$11.99 CD ON SALE
$22.99 2LP


Chimes, Hudson Mohawke's first solo release since 2011, is a three-song display of the Scottish producer's evolution after several years working behind the scenes making tracks for everyone from Kanye to Drake to Pusha T and Björk. The regal maximalism that we saw most overtly with his Lunice collaboration, TNGHT, arrives less than a minute into the first cut, but doesn't stay long. Pounding trumpets and vigorous bass set the foundation for Mohawke's specialty move on the title track here, the drop. Surrounding the chorus, though, is a relatively calm framework; Mohawke works with simple beats and blips, contrasting his tendency to inflate and explode each second of his tracks.

The next two songs are even less characteristic of traditional HudMo: the miniscule "Brainwave" includes one shimmering loop backed by choral vocals that feel much more ethereal than royal; there's neither an eruption nor an ounce of distortion. "King Kong Beaver" follows, featuring a bit more structure, but similarly lacking a fully-fledged POW! It's sparkly and bass-light, but can fill up a room with resounding percussion. Excluding maybe the EP's title track, Chimes is not a party soundtrack. Mohawke, like fellow Brit producers Rustie and Jamie xx, seems to be anticipating (and arguably initializing) a stray from the overblown industrialism of 2010s electronica, with these three songs being his first piece of evidence. While it doesn't display HudMo's most robust work, this EP certainly marks a valuable watershed in his career. [MM]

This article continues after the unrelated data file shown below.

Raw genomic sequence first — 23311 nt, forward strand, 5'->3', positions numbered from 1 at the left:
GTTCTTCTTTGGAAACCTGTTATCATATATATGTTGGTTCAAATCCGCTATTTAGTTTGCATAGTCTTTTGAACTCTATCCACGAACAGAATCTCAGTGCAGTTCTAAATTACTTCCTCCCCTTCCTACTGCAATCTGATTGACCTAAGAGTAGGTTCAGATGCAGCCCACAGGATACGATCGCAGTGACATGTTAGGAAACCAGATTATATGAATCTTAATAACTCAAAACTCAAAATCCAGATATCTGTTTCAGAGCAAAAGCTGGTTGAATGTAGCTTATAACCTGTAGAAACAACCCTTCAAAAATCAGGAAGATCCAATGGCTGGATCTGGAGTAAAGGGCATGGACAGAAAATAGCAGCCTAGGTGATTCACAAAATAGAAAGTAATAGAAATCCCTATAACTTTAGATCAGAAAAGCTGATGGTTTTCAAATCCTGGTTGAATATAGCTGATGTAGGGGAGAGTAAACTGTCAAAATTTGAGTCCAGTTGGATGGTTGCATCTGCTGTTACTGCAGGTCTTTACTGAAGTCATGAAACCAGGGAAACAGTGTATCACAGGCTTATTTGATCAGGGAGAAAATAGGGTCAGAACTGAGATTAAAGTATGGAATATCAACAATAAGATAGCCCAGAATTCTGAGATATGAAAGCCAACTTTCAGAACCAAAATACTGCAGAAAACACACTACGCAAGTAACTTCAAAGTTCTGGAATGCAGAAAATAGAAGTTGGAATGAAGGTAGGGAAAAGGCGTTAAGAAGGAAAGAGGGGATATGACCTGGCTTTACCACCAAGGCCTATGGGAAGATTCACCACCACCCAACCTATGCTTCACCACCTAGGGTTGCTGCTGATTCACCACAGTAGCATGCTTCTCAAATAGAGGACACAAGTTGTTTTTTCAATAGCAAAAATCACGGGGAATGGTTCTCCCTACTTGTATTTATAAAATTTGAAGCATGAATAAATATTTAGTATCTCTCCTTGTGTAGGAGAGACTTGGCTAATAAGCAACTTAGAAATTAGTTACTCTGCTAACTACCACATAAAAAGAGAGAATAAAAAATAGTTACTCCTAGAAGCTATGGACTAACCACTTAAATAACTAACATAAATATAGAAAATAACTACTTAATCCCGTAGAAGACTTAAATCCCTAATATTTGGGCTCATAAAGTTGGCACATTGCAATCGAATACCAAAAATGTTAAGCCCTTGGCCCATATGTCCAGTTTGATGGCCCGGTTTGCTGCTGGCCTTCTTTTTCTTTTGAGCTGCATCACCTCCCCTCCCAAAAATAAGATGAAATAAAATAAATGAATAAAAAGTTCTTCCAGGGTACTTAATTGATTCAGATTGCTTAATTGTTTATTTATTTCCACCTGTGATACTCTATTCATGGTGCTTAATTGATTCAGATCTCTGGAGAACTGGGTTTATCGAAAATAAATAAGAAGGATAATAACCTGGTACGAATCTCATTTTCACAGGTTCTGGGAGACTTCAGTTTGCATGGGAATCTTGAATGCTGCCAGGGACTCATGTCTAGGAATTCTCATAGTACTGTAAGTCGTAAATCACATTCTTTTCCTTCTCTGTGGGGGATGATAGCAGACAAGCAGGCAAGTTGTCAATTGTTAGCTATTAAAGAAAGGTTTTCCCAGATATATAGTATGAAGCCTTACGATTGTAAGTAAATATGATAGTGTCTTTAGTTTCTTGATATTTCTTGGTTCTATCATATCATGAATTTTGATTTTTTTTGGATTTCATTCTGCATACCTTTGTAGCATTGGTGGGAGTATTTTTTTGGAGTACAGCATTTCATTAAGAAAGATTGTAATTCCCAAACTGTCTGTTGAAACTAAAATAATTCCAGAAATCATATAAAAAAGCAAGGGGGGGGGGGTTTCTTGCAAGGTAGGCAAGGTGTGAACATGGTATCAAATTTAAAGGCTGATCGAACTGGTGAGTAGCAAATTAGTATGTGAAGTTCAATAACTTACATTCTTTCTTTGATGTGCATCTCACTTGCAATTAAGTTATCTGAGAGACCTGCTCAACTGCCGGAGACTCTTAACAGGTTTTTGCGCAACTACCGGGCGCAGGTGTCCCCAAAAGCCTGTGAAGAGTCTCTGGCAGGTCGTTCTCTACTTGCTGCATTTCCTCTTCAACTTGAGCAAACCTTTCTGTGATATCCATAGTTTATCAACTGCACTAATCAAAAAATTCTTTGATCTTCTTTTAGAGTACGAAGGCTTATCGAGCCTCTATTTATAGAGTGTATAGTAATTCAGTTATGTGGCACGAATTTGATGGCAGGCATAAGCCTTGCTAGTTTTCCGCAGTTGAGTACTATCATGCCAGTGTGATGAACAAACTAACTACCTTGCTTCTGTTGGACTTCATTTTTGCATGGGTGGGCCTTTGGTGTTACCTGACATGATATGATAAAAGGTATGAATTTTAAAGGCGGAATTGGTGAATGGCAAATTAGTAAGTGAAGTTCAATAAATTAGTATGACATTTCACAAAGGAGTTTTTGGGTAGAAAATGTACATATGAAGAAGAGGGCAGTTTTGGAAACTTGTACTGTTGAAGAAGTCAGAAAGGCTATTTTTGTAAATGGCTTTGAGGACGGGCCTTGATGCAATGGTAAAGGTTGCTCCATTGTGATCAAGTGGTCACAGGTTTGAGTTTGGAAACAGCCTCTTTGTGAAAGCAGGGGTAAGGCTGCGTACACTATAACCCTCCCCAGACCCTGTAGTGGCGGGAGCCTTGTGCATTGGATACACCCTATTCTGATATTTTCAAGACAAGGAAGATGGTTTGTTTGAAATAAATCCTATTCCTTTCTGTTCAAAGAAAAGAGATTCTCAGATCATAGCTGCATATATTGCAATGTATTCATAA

$13.99 12"

Demo 5:26:84
(Mind Cure)

Cutting right to the chase, the big point of interest for most here is the fact that Pulitzer Prize winning author Michael Chabon is the vocalist. That said, I find these four songs to be great no matter who is yelping away on them, and if those folks that are moved by Chabon's presence also end up with an amazing and vital piece of American post-punk history as well, then everyone wins.

I use the term American post-punk because this band was obviously influenced by many of the UK post-punk groups, but at the same time these were kids raised on rock'n'roll, and it comes through in the way that they play: hard and loud. It also shows in their choices of cover songs -- this was a band that covered both the Fall and Bachman-Turner Overdrive. Some back story: four University of Pittsburgh friends formed the Bats in early 1984, and Chabon, who was hanging out while the group practiced, started improvising lyrics and seemed to be a good fit. He stuck around long enough to record these four songs as well as play a gig at Pittsburgh's legendary Electric Banana, which is included as a bonus on the digital download. Not long afterwards Chabon would head to the West Coast, but the Bats continued without him for another couple of years before bassist Lee Skirboll, a great writer as evidenced by the liner notes, also moved out west. Guitarist Ruth Ann Schmidt would fade from the scene, but drummer "Magee" and guitarist Sam Matthews have been active since in a number of crucial Pgh bands including the Crow Flies and currently in the devastatingly great Sicks. Mind Cure Records has been excavating some of Pittsburgh's lost musical treasures and this is among their best so far. [DMa]

$17.99 12" EP

Silent Passage
(No Quarter)